In a phone call, Duncan Olds shared some details about his most excellent replica of the Bantam Pilot pictured above.
For more about the early jeeps see…
The 1/4-ton, 4×4, truck of World War Two started out in the hands of the Infantry and a little company called American Bantam Car Company. Bantam worked with the Army’s Quartermaster Corps to produce the pilot model that was accepted and then fulfilled their initial contract for 70 trucks. During testing of the pilot both Ford and Willys-Overland were invited to check out this new vehicle. The vehicles were studied in great detail. Soon, at their own expense, Ford and Willys-Overland submitted pilots for testing too. This book covers the production prototypes–Bantam BRC-40, Ford GP and the Willys MA.
March 5, 2014
Miss Behavin’ on a T-shirt
Army Jill as WW2 aircraft nose art “Miss Bea Havin”. The T-shirt displayed is in “military green” but several other colors are available. You can get sizes small to x-large for only $19.99 plus shipping. Larger sizes available for a small additional cost. If you’re interested you can call TOLL-FREE (US) at (877)809-1659. Give the operator product number: 97361122 and the size you want! For more details about this product, see –http://www.cafepress.com/42fordgpw.97361122
Check out all of our apparel items – http://www.cafepress.com/42fordgpw?s=42fordgpw&type=106
Vist our main site at http://www.42fordgpw.com
March 4, 2014
Do you have WW2 jeep transmission problems? Then maybe you need to get a book about it!
Slips out of gear. This condition may be caused by weak or broken shift-rod poppet springs, a bent shifting fork, or excessive wear of the gears. The transmission must be replaced or repaired.
March 3, 2014
A girl and a WW2 Ford GPW (jeep)
If you are looking for the “correct” color of lustreless (also spelled lusterless), olive drab paint then you need not look any further than TM9 Ordnance Products, LLC. The owner has done considerable research into the color. He has observed that there were several variations of lustreless, olive drab. It’s not that he is saying there were multiple versions of lustreless, olive drab but rather the resultant finish has been observed with differences. On his site he has a picture of two Dodge ambulances photographed during WW2. They are obviously two different hues of OD.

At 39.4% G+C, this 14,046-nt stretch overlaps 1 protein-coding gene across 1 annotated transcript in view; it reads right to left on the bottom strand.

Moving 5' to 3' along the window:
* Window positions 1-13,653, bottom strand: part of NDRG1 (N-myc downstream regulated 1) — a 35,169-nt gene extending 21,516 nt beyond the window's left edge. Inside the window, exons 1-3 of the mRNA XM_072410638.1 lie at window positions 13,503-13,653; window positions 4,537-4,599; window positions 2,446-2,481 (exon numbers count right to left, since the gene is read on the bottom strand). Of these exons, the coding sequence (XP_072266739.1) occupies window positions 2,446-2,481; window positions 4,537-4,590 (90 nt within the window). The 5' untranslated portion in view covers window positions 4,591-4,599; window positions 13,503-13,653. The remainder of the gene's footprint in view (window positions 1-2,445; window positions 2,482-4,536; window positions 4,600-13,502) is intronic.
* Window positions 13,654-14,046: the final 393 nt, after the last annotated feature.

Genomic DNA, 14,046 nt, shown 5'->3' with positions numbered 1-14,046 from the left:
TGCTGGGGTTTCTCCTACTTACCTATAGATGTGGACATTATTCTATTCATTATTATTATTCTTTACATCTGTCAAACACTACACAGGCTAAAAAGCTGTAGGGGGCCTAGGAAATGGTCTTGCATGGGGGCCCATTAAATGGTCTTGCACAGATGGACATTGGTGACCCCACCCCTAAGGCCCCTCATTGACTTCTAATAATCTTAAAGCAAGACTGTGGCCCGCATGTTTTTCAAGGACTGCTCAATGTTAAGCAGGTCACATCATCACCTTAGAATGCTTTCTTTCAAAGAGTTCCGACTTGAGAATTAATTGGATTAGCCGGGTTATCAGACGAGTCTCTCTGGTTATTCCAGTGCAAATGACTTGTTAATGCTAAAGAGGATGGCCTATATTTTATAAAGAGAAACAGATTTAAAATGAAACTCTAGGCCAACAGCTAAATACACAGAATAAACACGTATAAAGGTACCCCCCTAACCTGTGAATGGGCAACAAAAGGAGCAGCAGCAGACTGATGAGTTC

Why are there different hues of Lustreless, Olive Drab when there was only ONE paint? Variation of hue has often been a cantankerous problem but it is fully explained away but WW2 manuals!
An explanation for the color variance in parts or vehicles was found in FM 5-20H, July 1944, entitled,”Camouflage Materials and Manufacturing Techniques”. Originals were printed with color charts and photos. The example found was sadly a black and white copy.
From the above referenced manual, Section 1. Paragraph 5, PAINTS. (e). …”In spite of color standardization, there is considerable variation in hue between lots and between the products of different manufacturers.” So there you go. A sane and written (in the period under discussion) explanation of why we find different “hues” of lustreless olive drab.
The paint is very high quality and expensive when compared to lesser products. Roughly $85/gal vs. $30/gal…and you will need to add in the cost of the catalyst. That’s right this paint requires a catalyst to set up. TM9 also offers a conventional paint that is more appropriate to the do it yourselfer and frankly is a more period correct technology.
Now you have another choice from TM9! They now offer lustreless olive drab in a formula similar to what was used in WW2. In other words a non-catalyst paint. This is the THE paint we have all been waiting for. Get some today!